A formal evaluation of its new car mileage estimates by the Environmental Protection Agency found that what a lot of drivers have been saying is right: Those miles per gallon numbers aren't much good.

The agency yesterday made public a 26-page report involving several separate studies of its estimates at the regular bi-monthly meeting of automobile manufacturers at the EPA laboratory here.

Four key conclusions from the report are:

Fuel economy for 1975 and 1976 model cars in everyday use is approximately one mile per gallon less than the EPA city number and four mpg less than the highway rating.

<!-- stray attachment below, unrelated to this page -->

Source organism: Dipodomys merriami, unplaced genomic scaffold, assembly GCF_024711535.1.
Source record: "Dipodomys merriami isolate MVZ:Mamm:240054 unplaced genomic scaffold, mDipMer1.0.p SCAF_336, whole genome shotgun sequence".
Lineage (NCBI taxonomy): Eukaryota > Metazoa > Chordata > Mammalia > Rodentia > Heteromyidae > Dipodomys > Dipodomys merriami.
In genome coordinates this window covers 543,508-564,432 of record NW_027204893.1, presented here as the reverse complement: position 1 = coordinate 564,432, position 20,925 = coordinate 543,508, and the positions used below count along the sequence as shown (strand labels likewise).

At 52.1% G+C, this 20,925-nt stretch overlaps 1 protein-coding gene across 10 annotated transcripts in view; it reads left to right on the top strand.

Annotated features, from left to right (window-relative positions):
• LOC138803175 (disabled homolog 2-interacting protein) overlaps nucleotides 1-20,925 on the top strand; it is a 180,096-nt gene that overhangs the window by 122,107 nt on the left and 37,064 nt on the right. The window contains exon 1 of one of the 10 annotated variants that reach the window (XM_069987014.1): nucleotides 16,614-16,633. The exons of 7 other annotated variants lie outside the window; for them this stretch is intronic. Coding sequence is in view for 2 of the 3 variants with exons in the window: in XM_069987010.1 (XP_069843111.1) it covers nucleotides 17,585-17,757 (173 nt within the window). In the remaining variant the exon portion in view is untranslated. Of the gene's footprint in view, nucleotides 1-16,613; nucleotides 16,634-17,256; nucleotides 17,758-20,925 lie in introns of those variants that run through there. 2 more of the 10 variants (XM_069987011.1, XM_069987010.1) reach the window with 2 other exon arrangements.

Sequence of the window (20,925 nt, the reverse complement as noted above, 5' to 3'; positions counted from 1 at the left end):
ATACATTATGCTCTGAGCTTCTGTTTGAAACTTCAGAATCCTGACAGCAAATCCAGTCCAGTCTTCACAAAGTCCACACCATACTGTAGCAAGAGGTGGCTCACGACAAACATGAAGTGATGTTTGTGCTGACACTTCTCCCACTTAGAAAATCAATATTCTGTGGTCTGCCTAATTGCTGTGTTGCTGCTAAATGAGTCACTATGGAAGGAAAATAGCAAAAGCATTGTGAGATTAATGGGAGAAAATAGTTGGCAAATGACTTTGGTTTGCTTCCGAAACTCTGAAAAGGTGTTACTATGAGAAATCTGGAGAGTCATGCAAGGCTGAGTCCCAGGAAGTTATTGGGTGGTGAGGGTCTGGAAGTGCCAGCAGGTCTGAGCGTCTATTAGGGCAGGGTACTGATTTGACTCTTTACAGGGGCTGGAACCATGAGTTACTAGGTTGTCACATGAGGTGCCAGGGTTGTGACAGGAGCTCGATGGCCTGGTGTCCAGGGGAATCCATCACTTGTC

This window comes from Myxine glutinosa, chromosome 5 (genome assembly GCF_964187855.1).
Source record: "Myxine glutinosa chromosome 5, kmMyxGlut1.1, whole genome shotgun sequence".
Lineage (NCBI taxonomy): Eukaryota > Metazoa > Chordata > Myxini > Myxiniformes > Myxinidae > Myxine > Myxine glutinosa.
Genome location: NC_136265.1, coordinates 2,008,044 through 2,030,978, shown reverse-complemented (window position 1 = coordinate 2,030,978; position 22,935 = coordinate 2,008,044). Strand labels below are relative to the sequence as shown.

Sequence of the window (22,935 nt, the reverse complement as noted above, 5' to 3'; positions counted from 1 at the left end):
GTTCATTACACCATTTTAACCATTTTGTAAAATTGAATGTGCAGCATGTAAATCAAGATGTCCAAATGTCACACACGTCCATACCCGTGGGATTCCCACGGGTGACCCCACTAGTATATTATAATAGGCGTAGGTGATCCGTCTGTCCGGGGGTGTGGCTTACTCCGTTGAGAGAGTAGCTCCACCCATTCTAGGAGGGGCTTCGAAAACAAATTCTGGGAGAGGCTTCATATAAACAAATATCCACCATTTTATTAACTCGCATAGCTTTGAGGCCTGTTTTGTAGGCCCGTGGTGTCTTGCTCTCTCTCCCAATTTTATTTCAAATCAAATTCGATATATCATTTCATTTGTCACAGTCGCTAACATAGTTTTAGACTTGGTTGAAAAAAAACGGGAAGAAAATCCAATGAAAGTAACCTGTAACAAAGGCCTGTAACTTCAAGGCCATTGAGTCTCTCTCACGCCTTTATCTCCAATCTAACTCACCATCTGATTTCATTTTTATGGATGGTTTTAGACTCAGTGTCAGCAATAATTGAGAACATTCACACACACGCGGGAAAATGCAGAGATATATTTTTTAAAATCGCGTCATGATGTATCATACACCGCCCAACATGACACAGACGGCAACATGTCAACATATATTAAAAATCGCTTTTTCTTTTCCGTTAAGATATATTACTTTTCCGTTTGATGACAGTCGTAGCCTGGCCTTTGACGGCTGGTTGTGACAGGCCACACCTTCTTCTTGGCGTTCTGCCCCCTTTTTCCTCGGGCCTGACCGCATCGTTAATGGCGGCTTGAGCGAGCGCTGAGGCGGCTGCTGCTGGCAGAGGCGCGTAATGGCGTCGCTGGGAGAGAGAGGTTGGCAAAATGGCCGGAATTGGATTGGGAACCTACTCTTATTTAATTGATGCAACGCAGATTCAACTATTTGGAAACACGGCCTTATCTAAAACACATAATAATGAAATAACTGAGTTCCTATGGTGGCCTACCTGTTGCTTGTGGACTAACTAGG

The difference is greater for smaller cars, with sub-compacts getting 7 mpg less than the EPA highway estimate.

By country of origin, German-made cars equaled or excelled EPA estimates, Japanese cars lost the most mileage, and domestic cars fell in between.

Most ominously, the rankings in the EPA mileage guide aren't very accurate. A 2-to-5-mile-a-gallon difference is necessary to be even modestly sure that two individual cars are in the right order.

John De Kamy, EPA director of emision control technology, said some of the discrepancies result from differences between the prototype cars the agency tests for air pollution and the production automobiles that are built later.